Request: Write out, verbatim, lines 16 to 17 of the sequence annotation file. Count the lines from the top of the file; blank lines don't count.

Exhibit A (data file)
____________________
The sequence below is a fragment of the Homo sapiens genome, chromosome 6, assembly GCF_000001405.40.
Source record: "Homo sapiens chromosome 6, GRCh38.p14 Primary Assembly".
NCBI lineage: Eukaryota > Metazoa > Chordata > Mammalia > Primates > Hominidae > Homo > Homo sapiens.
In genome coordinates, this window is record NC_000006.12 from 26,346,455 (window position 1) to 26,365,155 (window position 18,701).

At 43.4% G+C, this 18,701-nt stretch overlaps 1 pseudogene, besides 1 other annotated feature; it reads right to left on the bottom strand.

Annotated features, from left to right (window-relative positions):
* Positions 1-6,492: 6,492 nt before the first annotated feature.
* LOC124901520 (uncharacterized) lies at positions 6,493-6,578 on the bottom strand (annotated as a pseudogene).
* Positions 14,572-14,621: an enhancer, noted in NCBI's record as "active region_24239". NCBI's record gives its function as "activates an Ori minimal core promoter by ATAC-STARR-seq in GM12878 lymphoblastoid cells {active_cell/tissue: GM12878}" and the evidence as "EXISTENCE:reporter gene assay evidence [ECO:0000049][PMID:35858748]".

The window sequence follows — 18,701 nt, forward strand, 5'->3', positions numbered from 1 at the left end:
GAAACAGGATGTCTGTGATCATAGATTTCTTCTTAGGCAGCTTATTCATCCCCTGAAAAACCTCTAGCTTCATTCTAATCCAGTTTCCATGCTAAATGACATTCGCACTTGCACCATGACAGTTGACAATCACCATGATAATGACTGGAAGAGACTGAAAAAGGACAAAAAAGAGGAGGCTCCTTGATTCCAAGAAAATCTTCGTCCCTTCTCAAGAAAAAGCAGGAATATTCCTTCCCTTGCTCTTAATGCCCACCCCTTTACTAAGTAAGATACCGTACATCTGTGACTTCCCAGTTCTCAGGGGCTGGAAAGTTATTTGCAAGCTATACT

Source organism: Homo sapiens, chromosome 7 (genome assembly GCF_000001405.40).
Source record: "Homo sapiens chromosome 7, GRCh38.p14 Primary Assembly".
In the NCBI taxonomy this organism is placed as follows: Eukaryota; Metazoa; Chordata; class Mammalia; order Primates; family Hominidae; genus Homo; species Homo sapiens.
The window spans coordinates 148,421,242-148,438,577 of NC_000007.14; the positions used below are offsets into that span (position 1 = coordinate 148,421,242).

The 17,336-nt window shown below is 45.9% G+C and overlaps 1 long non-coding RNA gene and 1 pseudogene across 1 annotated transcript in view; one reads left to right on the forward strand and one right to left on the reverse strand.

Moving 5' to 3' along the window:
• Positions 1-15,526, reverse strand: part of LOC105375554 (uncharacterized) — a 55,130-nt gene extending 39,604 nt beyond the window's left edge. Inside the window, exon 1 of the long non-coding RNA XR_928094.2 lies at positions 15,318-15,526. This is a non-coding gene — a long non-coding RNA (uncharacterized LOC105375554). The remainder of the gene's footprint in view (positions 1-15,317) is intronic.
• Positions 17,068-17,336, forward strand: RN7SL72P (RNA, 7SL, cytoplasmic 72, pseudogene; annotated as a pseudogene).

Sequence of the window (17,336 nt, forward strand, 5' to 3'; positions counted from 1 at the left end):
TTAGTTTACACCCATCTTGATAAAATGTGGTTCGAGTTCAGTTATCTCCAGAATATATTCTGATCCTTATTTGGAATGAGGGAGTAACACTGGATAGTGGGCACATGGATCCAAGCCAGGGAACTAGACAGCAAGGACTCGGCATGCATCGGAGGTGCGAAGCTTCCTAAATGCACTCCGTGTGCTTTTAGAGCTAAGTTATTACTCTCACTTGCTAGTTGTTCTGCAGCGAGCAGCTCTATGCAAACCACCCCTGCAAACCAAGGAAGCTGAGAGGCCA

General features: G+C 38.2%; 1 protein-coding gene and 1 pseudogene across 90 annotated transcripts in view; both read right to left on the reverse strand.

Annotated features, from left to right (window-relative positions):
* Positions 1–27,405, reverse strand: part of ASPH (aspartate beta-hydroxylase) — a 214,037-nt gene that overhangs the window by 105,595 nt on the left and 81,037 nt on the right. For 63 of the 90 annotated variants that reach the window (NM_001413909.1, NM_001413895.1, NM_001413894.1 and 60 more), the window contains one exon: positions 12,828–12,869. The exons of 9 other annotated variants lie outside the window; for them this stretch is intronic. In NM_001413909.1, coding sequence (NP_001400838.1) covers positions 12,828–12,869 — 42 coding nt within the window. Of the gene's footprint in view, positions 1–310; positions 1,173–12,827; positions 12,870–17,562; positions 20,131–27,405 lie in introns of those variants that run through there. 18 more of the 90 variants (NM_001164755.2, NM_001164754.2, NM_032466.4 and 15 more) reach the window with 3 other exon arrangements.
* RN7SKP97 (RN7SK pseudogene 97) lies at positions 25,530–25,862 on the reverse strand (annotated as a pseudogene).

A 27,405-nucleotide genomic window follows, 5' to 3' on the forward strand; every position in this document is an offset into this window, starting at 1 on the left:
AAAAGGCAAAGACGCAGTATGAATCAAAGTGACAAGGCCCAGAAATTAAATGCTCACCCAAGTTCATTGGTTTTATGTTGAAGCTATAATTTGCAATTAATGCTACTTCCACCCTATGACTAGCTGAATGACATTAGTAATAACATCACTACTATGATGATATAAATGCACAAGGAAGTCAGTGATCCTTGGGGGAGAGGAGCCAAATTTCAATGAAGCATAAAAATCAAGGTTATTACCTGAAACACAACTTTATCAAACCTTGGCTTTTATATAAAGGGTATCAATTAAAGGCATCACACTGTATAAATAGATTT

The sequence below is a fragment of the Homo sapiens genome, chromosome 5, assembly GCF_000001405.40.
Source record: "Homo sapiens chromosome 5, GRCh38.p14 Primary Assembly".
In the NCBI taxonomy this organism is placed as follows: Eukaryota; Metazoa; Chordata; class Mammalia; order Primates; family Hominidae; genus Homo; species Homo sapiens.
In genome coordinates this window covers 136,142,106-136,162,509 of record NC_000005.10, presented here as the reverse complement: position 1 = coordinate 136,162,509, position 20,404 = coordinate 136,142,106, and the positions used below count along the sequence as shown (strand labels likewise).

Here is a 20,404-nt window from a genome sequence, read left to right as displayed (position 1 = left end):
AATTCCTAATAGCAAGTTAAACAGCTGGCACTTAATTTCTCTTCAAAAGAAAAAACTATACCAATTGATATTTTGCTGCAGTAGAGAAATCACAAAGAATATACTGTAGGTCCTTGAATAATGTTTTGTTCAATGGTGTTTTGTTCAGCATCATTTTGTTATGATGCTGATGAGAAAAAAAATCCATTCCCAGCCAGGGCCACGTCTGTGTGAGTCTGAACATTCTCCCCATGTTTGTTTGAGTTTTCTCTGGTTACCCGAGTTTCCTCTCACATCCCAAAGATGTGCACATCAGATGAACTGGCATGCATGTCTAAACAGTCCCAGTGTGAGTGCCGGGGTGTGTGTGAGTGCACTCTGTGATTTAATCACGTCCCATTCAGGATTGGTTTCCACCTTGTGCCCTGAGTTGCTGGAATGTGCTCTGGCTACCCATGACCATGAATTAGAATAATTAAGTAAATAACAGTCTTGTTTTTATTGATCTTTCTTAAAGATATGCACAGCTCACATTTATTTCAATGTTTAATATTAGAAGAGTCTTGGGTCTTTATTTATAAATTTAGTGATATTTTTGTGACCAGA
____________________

The 17,336-nt window shown below is 45.9% G+C and overlaps 1 long non-coding RNA gene and 1 pseudogene across 1 annotated transcript in view; one reads left to right on the forward strand and one right to left on the reverse strand.

Moving 5' to 3' along the window: